This is the left wing of the church. It could be an additional structure which is more recent than the main edifice, or it could also be as old as the main structure itself but has been recently restored because the texture of its exterior is somewhat too smooth for a stonewall. Then again, there is no way for me to prove it because we didn’t even bother to talk to someone credible to give out such information. We just stood there, took random shots while appreciating its beauty and then gone.

This is the façade of the San Guillermo de Aquitania. And yes, that was me standing there black as coal. No, I tried to make the color darker because the original image was too bright the wall details was not visible enough. So yeah, a little sacrifice should do 🙂

The San Guillermo de Aquitania bell tower.

After witnessing the beauty of the olden day architecture, we headed to a more diverse and exotic natural wonder, the enchanting Obong Spring. It is a fresh water spring that flows near the beach. Because of its proximity, the current of the sea prevented the steady outpour to flow directly to the open making the water brackish. Obong Spring itself is an estuary,  a partially enclosed coastal body of brackish water with one or more streams flowing into it, and with a free connection to the open sea.

Visitors enjoying the coolness of Obong Spring under the heat of the sun.

If you are wondering why there were only a number of photos in this location, well, unfortunately enough, I accidentally deleted most of them because I was sleepless for almost 24 hours straight from a night shift and my body and brain were no longer coordinating.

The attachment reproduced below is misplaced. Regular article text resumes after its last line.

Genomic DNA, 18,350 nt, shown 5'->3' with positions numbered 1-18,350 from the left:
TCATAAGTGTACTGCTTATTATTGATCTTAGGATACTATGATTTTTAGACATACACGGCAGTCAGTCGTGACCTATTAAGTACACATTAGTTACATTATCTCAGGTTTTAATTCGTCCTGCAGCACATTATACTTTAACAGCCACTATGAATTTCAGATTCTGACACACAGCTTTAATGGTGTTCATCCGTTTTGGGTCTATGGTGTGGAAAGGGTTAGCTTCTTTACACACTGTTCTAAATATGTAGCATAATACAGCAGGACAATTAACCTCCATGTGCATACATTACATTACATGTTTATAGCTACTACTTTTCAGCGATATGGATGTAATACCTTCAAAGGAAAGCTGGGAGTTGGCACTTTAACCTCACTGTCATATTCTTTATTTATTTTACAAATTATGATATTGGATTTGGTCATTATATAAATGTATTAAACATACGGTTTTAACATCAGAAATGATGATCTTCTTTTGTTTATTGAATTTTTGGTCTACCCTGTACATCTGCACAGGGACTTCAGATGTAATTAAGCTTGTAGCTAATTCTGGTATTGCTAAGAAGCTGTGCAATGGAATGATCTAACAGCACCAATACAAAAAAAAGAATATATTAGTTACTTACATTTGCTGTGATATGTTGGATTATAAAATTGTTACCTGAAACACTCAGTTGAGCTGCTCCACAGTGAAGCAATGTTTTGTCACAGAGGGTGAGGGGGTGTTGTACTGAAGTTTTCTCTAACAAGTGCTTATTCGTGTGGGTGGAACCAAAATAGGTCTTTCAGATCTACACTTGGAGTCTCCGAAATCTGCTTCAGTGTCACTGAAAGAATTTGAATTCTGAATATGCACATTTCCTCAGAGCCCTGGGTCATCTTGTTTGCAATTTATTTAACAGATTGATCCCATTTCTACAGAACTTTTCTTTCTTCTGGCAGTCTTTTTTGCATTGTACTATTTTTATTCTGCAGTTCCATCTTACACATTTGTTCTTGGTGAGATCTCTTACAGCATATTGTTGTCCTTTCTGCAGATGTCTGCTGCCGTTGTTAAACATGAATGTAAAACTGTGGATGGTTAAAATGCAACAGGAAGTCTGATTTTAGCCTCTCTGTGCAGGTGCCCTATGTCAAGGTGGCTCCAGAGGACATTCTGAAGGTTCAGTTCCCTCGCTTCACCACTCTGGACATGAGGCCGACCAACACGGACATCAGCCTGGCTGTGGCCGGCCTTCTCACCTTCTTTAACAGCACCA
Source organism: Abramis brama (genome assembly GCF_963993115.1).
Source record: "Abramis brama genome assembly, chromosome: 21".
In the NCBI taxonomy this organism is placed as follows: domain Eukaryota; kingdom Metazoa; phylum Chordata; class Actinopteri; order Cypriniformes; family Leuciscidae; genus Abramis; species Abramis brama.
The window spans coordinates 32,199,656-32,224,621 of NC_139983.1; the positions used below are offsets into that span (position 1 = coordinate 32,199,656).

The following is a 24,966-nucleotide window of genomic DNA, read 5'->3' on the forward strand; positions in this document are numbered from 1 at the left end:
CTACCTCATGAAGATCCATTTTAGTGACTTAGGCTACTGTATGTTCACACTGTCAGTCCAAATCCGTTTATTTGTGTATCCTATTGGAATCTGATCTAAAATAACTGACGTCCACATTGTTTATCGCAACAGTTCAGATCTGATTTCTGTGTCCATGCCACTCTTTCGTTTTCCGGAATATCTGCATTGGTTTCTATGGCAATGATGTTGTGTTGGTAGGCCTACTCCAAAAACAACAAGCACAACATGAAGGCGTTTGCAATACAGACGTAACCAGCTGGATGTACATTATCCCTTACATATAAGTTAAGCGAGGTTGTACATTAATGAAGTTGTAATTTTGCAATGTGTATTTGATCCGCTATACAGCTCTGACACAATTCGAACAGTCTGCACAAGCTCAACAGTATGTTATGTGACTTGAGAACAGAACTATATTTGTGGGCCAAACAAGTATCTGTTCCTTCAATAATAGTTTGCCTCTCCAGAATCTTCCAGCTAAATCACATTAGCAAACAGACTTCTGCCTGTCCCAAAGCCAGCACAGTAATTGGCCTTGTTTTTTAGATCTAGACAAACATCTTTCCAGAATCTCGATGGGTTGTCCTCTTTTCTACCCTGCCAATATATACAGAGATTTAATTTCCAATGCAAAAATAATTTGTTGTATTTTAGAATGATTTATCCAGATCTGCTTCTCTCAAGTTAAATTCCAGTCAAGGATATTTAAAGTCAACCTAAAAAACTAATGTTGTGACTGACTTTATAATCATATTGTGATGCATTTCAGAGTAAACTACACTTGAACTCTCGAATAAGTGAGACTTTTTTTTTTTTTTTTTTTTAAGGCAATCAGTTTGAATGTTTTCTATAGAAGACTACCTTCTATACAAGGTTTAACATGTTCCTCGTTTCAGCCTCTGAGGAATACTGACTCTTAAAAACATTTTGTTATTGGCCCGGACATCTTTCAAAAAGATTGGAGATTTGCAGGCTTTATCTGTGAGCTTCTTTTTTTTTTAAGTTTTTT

This has to be the brackish where Mangroves naturally grows.

The water in Obong Spring was so cold, it was really a temptation on a hot summer afternoon but unlike James who enjoyed the water like a 9th grader, I chose not to dive in because I didn’t wanna tire myself more and sleep the day through.

After getting ourselves bewitched by the enchanting atmosphere of Obong Spring, we went to get ourselves on a habal-habal to take us to Brgy. Maloray, the topmost part of Dalaguete, for a promise of strawberry goodness. I kind of disagreed at first of the one-way 150 peso fare each. I thought that was overpricing. But it took us more or less than an hour to reach Sergio’s Farm, the farm that cultivates Organic Strawberry. Not to mention the buhis-buhay experience from under construction road winds along the cliffs, which was built at a very steep angle, it felt like the cliff is going to swallow you every time you look down. So I realized the fare was just fair.

The most heartbreaking experience happened when we reached the farm and I learned that the dirt road toward the farm which is a few meters away from the main road was also very steep, it was preventing me to witness the strawberries. So I had zero to none photo taken except for the single shot of this mini rice terraces which is a little too cute for me to remain at a ‘beast mode’ level.

Mini rice terraces at the side of Brgy. Maloray’s main road which serves to be the entrance of the farm.

Brgy. Maloray has a lot of Pine Niddles and White Pine Trees going on. You can see them in almost every roadsides and hills like they were a day old shaven mustache on a man’s chin. I was thinking of stopping by a group of White Pine Trees on our way to the town for a few snaps but I felt a twinge on my right foot so I decided not to.

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Veggie tramline project in Brgy. Mantalongon.

On our way back, we stopped over a veggie tramline project which were similar to cable cars. These tramlines are connected to different mountainous barangays in the topmost part of Dalaguete. It is in these barangays where the vegetable basket in the Province of Cebu is located, particularly in barangay Mantalongon. So these tramlines are really a necessity.

After hitting the town, we went directly to Tingko Beach Resort in Alcoy, the neighboring town in the south of Dalaguete to chill and stay for the night.

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The waters of Tingko Beach.